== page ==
Air India’s privatisation continues to progress although at such a slow rate that both existing and potential new market entrants must be delighted. The rapid growth and development of the domestic market has received much attention in recent months and rightly so; but for Air India the real worry is more around the looming arrival of long-haul low-cost services to the market.
For many airlines long-haul services represent the profitable part of their operation and even allowing for all the inefficiencies of Air India their long-haul operations have been the jewel in their crown. So, just when you want to sell the business the last thing you need is a combination of increased low-cost activity, rapid internet penetration and an emergent middle class. Perfect timing Air India!
For many years international network development was limited from India as a mix of regulatory hurdles, boom and bust market growth and political uncertainty thwarted the best attempts of many to develop. The last two years have seen that change; the domestic market is now seeing record levels of demand, capacity is growing rapidly and increasing direct booking activity have created a market that has a pace of its own.
Our expectation is that the long-haul low cost will become the next battle ground, and whilst overseas carriers may cherry pick selected markets the opportunity for a locally based carrier appear significant. We looked at the ten largest long-haul markets from India and as the table below reveals the proportions of indirect traffic are high in many cases.
For six of the top ten markets, at least one in three bookings were via an indirect routing to their final destination and whilst competitive pricing may account for some of that volume it highlights the scale of the opportunity. The key question is, who would be interested in such an opportunity?
From a local airline perspective, a combination of the top ten largest markets appears to make a nice network of destinations; key European cities and Asia are certainly within the operating economics of a long-haul low-cost operation although North America with sector lengths of nearly fifteen hours may be a stretch too far.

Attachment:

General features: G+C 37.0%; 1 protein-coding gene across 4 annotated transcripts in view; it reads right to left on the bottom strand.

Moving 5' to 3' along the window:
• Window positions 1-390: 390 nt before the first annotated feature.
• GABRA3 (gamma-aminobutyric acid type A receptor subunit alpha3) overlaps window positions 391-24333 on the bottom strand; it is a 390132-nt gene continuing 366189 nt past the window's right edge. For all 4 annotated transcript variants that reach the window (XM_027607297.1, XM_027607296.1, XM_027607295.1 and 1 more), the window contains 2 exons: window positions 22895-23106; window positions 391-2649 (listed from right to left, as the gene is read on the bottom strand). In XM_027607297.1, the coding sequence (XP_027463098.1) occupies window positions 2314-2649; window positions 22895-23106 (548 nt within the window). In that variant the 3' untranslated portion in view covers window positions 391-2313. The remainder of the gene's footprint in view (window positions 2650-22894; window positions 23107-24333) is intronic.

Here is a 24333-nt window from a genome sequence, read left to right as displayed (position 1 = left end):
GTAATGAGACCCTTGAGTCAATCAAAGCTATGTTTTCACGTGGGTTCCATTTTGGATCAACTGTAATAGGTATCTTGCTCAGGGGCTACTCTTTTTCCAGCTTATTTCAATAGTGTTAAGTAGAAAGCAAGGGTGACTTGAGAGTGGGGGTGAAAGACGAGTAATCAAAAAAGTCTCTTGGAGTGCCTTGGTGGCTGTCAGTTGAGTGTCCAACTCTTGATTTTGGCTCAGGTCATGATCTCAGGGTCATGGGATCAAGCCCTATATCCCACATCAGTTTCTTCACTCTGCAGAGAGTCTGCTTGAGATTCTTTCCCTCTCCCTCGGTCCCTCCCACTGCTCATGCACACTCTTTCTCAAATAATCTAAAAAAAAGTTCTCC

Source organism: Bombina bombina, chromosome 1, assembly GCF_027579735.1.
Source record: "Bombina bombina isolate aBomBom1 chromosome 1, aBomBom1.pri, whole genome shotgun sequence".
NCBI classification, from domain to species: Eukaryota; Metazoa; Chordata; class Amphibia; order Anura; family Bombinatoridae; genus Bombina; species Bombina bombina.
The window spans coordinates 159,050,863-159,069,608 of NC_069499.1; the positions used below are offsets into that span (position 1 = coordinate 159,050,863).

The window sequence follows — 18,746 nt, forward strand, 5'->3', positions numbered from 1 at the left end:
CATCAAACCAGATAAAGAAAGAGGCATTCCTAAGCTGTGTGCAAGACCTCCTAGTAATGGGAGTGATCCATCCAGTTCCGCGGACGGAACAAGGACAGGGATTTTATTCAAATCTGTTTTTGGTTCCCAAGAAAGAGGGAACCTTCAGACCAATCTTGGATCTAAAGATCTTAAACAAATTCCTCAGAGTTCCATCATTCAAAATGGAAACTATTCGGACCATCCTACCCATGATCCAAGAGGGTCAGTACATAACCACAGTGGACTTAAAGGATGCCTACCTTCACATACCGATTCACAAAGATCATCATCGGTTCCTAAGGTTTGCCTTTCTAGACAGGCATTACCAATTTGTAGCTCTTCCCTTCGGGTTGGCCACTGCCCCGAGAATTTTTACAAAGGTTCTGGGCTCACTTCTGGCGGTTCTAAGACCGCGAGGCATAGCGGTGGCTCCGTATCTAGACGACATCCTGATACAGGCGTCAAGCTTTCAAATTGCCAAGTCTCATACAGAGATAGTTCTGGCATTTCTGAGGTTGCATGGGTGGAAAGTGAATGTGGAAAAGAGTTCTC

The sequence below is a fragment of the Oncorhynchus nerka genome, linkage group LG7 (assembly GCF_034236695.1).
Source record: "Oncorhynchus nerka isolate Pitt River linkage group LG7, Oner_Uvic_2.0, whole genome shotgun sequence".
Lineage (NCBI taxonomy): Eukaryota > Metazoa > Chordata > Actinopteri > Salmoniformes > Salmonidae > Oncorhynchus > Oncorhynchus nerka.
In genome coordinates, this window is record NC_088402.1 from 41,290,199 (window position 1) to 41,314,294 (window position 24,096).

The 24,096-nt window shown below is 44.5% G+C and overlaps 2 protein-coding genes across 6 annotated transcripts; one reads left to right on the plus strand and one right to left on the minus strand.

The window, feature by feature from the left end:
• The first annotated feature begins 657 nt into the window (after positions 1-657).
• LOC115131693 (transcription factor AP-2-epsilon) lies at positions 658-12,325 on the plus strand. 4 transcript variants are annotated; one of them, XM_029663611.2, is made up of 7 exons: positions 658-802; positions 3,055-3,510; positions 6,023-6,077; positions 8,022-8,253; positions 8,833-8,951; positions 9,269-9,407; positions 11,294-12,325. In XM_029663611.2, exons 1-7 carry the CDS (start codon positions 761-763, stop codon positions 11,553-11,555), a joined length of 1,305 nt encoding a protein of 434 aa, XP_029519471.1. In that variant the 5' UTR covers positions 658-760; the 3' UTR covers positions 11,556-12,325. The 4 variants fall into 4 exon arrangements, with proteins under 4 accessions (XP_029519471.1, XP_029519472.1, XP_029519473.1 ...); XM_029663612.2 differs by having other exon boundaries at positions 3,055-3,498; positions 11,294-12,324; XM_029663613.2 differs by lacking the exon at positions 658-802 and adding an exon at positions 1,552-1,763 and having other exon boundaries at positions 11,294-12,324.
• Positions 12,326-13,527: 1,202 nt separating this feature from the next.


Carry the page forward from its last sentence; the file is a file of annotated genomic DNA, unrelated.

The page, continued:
The potential for low-cost long-haul services to North America appears strong, but quite how that market could be served is perhaps the challenge. As noted, sector lengths are long, and the market is potentially more than just the east coast opportunity with large diaspora opportunities throughout the United States and Canada. With a sector length of around nine hours a Delhi – Reykjavik service with onwards connectivity to the US and Canada would appear a perfect connection as the illustrative map extracted from the new OAG Mapper tool highlights.
With the concept of low-cost long-haul connectivity becoming increasingly popular the strategic attraction for a carrier such as Wow would be obvious. Facing increased competition from direct low-cost carriers in their home market of Europe – North America traffic, developing new traffic flows would make great sense for the airline just as the market reaches a point of maturity for such services.
For too many years, India has been a market of opportunity where rapid growth has been followed by either airline failure or regulatory hurdles frustrating growth. It would seem that recent changes in Government policy, increased internet access and the rapidly emerging middle class with disposable income may be about to lead to a dramatic change in the competitive landscape.
India and low-cost long-haul may just be about to witness a wow moment in market development and that will be good news for everyone, except perhaps Air India.